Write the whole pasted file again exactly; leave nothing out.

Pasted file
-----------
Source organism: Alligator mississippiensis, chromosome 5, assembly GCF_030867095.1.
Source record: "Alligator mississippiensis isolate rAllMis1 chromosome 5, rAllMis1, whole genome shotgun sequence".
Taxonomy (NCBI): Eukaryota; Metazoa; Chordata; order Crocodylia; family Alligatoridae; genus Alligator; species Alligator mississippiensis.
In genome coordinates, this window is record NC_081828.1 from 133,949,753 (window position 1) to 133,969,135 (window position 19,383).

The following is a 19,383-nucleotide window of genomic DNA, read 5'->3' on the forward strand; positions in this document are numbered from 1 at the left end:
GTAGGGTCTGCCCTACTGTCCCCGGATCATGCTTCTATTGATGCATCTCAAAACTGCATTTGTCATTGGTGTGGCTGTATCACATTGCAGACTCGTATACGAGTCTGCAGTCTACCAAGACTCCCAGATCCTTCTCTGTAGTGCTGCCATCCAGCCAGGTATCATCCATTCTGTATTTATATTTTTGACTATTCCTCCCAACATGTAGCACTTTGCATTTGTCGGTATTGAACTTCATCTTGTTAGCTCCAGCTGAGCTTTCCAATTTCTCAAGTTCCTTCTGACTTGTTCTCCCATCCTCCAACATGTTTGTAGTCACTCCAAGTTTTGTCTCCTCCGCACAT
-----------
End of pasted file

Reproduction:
Source organism: Alligator mississippiensis, chromosome 5, assembly GCF_030867095.1.
Source record: "Alligator mississippiensis isolate rAllMis1 chromosome 5, rAllMis1, whole genome shotgun sequence".
Taxonomy (NCBI): Eukaryota; Metazoa; Chordata; order Crocodylia; family Alligatoridae; genus Alligator; species Alligator mississippiensis.
In genome coordinates, this window is record NC_081828.1 from 133,949,753 (window position 1) to 133,969,135 (window position 19,383).

The following is a 19,383-nucleotide window of genomic DNA, read 5'->3' on the forward strand; positions in this document are numbered from 1 at the left end:
GTAGGGTCTGCCCTACTGTCCCCGGATCATGCTTCTATTGATGCATCTCAAAACTGCATTTGTCATTGGTGTGGCTGTATCACATTGCAGACTCGTATACGAGTCTGCAGTCTACCAAGACTCCCAGATCCTTCTCTGTAGTGCTGCCATCCAGCCAGGTATCATCCATTCTGTATTTATATTTTTGACTATTCCTCCCAACATGTAGCACTTTGCATTTGTCGGTATTGAACTTCATCTTGTTAGCTCCAGCTGAGCTTTCCAATTTCTCAAGTTCCTTCTGACTTGTTCTCCCATCCTCCAACATGTTTGTAGTCACTCCAAGTTTTGTCTCCTCCGCACAT